In its publication titled "Help Your Arthritis Treatment Work" the U.S. Food and Drug Administration (FDA) states that: "There is no cure for arthritis. But correct treatment can ease pain and stiffness." "If you have arthritis, the doctor may prescribe a medicine for you or tell you to use a medicine you buy without a prescription, like aspirin.
Arthritis means inflammation of the joint; it causes redness, warmth, swelling and pain. The general term arthritis refers to more than 100 different rheumatic diseases. As of June 1997, it was reported that one in every seven Americans had some form of arthritis. The incidence of this disease will continue to increase as baby boomers age. The most common types of arthritis are: osteoarthritis, rheumatoid arthritis, spinal arthritis, and gout.
Many forms of arthritis are autoimmune diseases that are debilitating, disfiguring, and sometimes lethal. The immune system of some individuals appears to make a mistake and attempts to destroy certain tissues of the body as if they were the invaders (antigens) it is meant to destroy and remove. Doctors should closely monitor patients that are taking drugs that slow the disease process of autoimmune diseases or suppress the immune system. More than one medication may be prescribed by a doctor for treating arthritis. At this time, there is no known cure for arthritis!
The article titled "Arthritis: Alternative Trearments", published in Health Line by Brent Hauver states "160,000 Americans died last year from adverse reactions to prescription drugs. 18 million more suffered toxic side effects from drugs prescribed to them and Arthritis medication tops the chart; in fact there are more people who die from reactions to Arthritis medications than any other drug (legal or illegal!)".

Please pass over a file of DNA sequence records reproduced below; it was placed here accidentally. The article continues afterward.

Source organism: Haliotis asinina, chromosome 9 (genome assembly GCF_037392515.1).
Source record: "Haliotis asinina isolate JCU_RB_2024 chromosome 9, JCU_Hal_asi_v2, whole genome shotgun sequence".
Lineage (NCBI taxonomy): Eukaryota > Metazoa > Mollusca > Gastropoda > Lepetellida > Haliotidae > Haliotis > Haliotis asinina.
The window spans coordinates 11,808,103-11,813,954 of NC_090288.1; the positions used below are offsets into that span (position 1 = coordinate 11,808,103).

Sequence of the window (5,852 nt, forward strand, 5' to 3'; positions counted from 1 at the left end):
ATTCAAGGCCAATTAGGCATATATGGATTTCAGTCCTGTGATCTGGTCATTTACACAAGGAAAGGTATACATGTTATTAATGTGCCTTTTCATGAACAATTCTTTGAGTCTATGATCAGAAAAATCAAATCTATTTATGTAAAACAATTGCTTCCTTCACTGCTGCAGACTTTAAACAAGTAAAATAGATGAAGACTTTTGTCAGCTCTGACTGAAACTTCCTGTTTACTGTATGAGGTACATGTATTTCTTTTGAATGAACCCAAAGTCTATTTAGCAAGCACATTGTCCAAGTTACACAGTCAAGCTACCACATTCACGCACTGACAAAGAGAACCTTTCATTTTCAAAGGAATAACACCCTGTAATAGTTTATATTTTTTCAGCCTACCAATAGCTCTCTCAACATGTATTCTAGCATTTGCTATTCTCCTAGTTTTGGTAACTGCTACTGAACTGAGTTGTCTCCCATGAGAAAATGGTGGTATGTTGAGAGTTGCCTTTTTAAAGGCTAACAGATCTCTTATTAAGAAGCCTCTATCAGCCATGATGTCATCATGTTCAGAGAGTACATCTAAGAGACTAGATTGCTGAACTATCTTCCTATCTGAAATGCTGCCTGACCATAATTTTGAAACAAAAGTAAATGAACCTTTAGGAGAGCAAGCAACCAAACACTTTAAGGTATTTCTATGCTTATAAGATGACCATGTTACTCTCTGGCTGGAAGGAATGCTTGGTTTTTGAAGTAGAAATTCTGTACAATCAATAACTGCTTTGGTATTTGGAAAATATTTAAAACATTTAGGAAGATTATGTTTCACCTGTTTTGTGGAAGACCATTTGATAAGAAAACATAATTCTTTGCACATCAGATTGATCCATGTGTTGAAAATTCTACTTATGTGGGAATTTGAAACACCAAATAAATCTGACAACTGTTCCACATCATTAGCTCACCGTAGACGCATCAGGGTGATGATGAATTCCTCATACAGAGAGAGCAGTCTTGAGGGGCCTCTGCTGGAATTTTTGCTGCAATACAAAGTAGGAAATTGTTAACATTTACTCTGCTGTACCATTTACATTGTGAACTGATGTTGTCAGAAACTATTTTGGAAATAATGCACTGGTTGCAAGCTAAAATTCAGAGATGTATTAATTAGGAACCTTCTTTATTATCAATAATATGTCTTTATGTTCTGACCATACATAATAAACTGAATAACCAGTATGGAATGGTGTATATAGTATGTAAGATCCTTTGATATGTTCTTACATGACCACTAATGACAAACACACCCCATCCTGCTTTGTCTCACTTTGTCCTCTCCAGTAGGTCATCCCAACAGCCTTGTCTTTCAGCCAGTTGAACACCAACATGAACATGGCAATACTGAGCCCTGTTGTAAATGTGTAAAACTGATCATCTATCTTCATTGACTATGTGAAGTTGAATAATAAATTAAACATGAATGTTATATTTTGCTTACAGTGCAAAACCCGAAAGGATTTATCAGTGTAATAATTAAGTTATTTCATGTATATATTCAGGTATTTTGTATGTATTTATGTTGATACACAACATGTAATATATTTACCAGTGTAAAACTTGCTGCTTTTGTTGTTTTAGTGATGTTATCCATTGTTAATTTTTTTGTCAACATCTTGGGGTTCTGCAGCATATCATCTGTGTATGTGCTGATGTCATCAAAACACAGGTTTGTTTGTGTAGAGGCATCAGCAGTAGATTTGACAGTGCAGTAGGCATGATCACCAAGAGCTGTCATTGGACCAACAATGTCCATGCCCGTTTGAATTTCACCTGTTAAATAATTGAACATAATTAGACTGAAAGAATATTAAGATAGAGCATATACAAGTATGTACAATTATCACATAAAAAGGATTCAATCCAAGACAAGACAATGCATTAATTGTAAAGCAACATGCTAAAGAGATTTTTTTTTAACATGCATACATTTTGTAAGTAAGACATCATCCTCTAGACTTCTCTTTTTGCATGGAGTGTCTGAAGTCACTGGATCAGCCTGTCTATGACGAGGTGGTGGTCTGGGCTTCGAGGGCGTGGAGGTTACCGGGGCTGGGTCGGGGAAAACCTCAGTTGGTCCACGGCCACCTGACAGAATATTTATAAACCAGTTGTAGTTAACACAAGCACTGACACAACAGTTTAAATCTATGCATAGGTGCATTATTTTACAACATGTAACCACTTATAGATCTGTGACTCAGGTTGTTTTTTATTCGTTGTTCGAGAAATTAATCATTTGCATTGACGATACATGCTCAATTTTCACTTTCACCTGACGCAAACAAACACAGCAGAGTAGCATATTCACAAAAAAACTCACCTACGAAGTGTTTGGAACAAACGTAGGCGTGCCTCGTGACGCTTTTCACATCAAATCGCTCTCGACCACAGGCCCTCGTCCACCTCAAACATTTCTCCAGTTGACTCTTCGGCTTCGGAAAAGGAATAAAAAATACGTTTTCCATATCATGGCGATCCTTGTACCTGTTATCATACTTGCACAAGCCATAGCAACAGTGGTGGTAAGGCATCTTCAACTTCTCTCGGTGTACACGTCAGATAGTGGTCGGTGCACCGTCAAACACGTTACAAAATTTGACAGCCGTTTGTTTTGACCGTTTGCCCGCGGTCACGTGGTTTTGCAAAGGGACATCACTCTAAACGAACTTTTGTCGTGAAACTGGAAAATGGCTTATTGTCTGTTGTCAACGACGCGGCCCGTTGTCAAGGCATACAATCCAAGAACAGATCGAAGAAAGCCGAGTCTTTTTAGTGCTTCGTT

The FDA does not recognize the effectiveness of any diets, health foods or supplements for treating arthritis. However, there is a significant amount of technical information available which state that there are alternative treatments that may provide relief from damages caused by arthritis. The Internet is a good source for such information.
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Specialized form for intestinal lining support:
N-Acetyl-Glucosamine (NAG) is the body’s precursor to hyaluronic acid, which is part of the synovial fluid that lubricates joints. NAG is produced in the intestinal tract via specialized cells called goblet cells that are responsible for producing the body’s mucin (or mucosal lining). Glucosamine is produced naturally in the body and it is a key building block for making cartilage. The compounds that combine to form glucosamine are necessary for the construction and maintenance of virtually all connective tissues and lubricating fluids in the body: tendons, ligaments, cartilage, bone matrix, skin, joint fluid, intestinal lining, and mucous membranes. N-acetyl- Glucosamine is the superior form of glucosamine for joint and intestinal tissue.